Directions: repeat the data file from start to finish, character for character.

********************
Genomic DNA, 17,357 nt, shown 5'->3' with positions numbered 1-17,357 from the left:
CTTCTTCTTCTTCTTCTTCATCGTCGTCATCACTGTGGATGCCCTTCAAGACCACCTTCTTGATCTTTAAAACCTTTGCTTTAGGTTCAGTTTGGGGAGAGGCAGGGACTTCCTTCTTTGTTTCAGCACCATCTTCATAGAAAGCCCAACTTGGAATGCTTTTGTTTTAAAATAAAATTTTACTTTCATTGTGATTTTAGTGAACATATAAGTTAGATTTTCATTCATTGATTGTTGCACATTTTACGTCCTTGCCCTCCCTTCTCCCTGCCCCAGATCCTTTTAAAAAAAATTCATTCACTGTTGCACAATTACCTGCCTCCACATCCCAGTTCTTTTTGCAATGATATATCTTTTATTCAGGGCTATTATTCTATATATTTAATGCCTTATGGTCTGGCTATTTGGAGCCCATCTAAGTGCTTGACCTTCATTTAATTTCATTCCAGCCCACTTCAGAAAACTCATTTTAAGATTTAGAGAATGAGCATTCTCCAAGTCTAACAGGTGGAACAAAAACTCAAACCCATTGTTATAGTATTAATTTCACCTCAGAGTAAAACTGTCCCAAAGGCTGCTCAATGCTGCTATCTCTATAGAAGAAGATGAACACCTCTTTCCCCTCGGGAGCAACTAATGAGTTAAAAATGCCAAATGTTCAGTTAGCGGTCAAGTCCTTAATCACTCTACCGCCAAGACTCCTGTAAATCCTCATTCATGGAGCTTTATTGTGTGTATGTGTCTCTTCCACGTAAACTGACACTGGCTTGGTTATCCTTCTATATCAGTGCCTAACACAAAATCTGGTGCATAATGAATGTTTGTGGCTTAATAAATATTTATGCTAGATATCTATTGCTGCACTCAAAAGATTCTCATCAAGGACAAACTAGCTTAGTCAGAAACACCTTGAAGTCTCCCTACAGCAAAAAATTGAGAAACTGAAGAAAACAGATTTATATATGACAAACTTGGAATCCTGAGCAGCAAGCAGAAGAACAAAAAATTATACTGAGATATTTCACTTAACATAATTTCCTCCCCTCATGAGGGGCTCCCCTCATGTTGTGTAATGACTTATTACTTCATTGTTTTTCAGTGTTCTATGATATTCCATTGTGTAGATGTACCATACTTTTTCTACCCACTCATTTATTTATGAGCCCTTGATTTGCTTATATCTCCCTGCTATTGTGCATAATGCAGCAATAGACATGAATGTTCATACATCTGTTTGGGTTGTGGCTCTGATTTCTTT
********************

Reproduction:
Genomic DNA, 17,357 nt, shown 5'->3' with positions numbered 1-17,357 from the left:
CTTCTTCTTCTTCTTCTTCATCGTCGTCATCACTGTGGATGCCCTTCAAGACCACCTTCTTGATCTTTAAAACCTTTGCTTTAGGTTCAGTTTGGGGAGAGGCAGGGACTTCCTTCTTTGTTTCAGCACCATCTTCATAGAAAGCCCAACTTGGAATGCTTTTGTTTTAAAATAAAATTTTACTTTCATTGTGATTTTAGTGAACATATAAGTTAGATTTTCATTCATTGATTGTTGCACATTTTACGTCCTTGCCCTCCCTTCTCCCTGCCCCAGATCCTTTTAAAAAAAATTCATTCACTGTTGCACAATTACCTGCCTCCACATCCCAGTTCTTTTTGCAATGATATATCTTTTATTCAGGGCTATTATTCTATATATTTAATGCCTTATGGTCTGGCTATTTGGAGCCCATCTAAGTGCTTGACCTTCATTTAATTTCATTCCAGCCCACTTCAGAAAACTCATTTTAAGATTTAGAGAATGAGCATTCTCCAAGTCTAACAGGTGGAACAAAAACTCAAACCCATTGTTATAGTATTAATTTCACCTCAGAGTAAAACTGTCCCAAAGGCTGCTCAATGCTGCTATCTCTATAGAAGAAGATGAACACCTCTTTCCCCTCGGGAGCAACTAATGAGTTAAAAATGCCAAATGTTCAGTTAGCGGTCAAGTCCTTAATCACTCTACCGCCAAGACTCCTGTAAATCCTCATTCATGGAGCTTTATTGTGTGTATGTGTCTCTTCCACGTAAACTGACACTGGCTTGGTTATCCTTCTATATCAGTGCCTAACACAAAATCTGGTGCATAATGAATGTTTGTGGCTTAATAAATATTTATGCTAGATATCTATTGCTGCACTCAAAAGATTCTCATCAAGGACAAACTAGCTTAGTCAGAAACACCTTGAAGTCTCCCTACAGCAAAAAATTGAGAAACTGAAGAAAACAGATTTATATATGACAAACTTGGAATCCTGAGCAGCAAGCAGAAGAACAAAAAATTATACTGAGATATTTCACTTAACATAATTTCCTCCCCTCATGAGGGGCTCCCCTCATGTTGTGTAATGACTTATTACTTCATTGTTTTTCAGTGTTCTATGATATTCCATTGTGTAGATGTACCATACTTTTTCTACCCACTCATTTATTTATGAGCCCTTGATTTGCTTATATCTCCCTGCTATTGTGCATAATGCAGCAATAGACATGAATGTTCATACATCTGTTTGGGTTGTGGCTCTGATTTCTTT